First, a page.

|Annual Newsletter of the Slavic Research Center,
, December 2003
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|A New Program Starts
||SRC Summer Symposium in
||Foreign Visiting Fellowship
||Our Current Staff
|Guest Lectures from Abroad
||The Center Welcomes Professor
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A New Program Starts for the
Rejuvenation of Slavic Area Studies
five-year program entitled "Making a Discipline of Slavic Eurasian
Studies: Meso-areas and Globalization" was launched this year under the
initiative of the Slavic Research Center, Hokkaido University on a
special scientific research fund granted by the Japanese Ministry of
Education's 21st Century COE (Center of Excellence) Program Committee.
More than ten years have passed since the socialist regime collapsed in the East European countries and the Soviet Union. The 1990s were witness to the disintegration of the communist countries and to major transformations of the socialist systems. Following these changes, however, the 21st century seems to be seeing, in contrast to the previous decade, ensuing integration pressure within and toward this area.
Although globalization is one of the most influential factors in the background of these integration processes, it is also true that each integration pressure on these post-communist regions is very unique: for example, EU enlargement from the west, Islamic revival from the south, and East Asian vital economic growth from the east. Revival of a "strong" Russia led by Vladimir Putin, on the other hand, may work as one of the counter integration forces against these external pressures.
Slavic Eurasia, the space of the former communist countries, may be a Mega-area in this historical context, loosely combining several Meso-areas inside. Meso-areas are shaping themselves under the agencies of external integration forces from their neighboring regions: for example, an emerging Central East European Meso-area under the integration forces of EU enlargement; a Central Eurasian Meso-area (mainly Central Asia and the Caucasus) under that of the Islamic revival as well as "new Silk Road" projects for transport corridors; and a Far-East & Siberian Meso-area under that of the East Asian vital economic growth. We suppose that the Meso-area could be a notion definable by interrelationships between external and counter integration forces.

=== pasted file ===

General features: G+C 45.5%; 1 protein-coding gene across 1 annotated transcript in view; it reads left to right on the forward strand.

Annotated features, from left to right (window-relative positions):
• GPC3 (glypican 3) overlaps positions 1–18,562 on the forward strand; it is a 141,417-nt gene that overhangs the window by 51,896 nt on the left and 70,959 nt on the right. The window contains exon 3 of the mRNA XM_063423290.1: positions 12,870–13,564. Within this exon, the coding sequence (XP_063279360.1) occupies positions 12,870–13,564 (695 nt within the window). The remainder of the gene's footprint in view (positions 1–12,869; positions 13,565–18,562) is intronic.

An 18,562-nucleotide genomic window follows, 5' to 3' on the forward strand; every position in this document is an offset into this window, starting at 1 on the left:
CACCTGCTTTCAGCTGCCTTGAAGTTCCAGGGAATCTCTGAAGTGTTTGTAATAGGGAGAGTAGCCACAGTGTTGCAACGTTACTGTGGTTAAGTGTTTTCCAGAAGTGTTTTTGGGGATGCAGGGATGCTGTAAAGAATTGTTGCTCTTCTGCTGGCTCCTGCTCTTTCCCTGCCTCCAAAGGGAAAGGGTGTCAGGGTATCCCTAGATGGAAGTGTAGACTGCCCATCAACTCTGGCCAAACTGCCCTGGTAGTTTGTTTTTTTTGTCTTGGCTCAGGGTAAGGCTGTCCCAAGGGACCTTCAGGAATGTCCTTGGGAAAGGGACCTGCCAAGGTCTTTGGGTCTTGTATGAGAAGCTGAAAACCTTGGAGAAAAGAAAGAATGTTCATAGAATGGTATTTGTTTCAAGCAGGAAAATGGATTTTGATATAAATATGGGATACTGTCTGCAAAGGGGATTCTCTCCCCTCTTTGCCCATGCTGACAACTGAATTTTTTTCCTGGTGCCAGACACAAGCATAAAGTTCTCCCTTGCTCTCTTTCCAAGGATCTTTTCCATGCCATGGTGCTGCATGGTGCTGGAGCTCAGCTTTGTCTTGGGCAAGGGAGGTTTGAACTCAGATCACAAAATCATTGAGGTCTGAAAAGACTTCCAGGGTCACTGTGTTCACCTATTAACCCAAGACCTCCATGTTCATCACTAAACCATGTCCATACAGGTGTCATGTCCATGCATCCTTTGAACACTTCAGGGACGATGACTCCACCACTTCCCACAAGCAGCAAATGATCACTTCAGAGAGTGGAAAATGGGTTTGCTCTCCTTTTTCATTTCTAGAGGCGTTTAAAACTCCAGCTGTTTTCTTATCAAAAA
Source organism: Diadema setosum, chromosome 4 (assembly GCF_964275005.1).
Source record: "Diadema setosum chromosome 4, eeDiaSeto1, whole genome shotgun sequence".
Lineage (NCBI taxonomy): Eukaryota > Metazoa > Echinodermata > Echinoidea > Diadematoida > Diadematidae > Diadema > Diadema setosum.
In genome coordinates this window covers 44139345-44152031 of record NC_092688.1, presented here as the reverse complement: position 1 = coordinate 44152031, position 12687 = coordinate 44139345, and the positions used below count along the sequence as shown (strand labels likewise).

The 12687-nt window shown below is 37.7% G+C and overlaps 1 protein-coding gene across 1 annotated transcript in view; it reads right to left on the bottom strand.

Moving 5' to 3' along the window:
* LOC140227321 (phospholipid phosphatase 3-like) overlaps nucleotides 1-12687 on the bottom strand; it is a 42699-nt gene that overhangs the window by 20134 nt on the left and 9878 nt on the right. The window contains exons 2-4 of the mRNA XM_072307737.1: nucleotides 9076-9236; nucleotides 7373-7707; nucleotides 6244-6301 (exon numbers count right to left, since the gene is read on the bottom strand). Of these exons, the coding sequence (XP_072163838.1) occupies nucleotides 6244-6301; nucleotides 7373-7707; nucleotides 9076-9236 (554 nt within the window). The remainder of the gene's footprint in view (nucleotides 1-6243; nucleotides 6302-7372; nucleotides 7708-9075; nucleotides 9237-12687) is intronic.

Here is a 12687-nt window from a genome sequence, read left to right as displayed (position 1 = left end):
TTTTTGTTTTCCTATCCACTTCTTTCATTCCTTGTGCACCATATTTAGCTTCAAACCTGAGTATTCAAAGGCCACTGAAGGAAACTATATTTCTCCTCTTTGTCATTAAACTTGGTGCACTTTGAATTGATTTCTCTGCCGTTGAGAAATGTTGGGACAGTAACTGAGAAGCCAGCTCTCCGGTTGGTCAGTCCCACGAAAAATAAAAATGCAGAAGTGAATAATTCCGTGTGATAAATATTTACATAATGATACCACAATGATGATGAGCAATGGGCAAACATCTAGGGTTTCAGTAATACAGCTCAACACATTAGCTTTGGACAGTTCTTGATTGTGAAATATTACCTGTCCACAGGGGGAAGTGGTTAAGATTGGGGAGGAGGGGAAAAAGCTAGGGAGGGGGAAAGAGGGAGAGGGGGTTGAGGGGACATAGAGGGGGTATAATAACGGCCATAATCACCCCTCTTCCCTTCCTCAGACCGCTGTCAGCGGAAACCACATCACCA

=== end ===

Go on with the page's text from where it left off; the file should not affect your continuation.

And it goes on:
Since the 1980s the Slavic Research Center has been organizing annual international symposia in Sapporo, and from the mid-1990s onward carrying out comprehensive and interdisciplinary joint research projects regarding changes in the Slavic Eurasian world. Through these academic activities, the institution is now not only the national center for Slavic Eurasian area studies in Japan, but also an internationally recognized research engine.
On these bases the Slavic Research Center has started this research program in order to make contributions to rejuvenating and advancing international Slavic Eurasian area studies in accordance with the new historical environments of regional integrations, globalization, and re- and multi-identification of peoples. Furthermore, we hope this project and its analytical concepts would suggest a new imaginative perspective to area studies in general which are in a blind alley.
Our program includes various kinds of research and graduate education projects, such as research projects of Meso-area studies; foreign visiting fellowships; doctoral candidate scholarships; and post-doctorate fellowships. We announce these projects on our Web site and invite applicants for these fellowships and scholarships, while at the same time distributing notices to major institutions throughout Japan and all over the world.
We would like to involve you and your colleagues in this program and to create closer and deeper cooperation with overseas and domestic scholars. In accordance with the Center's academic heritage created by our former and senior staff members, we are convinced that nation-wide and international cooperation is the only way to survive and develop our academic studies on Slavic Eurasia in the age of globalization.
Director of the SRC
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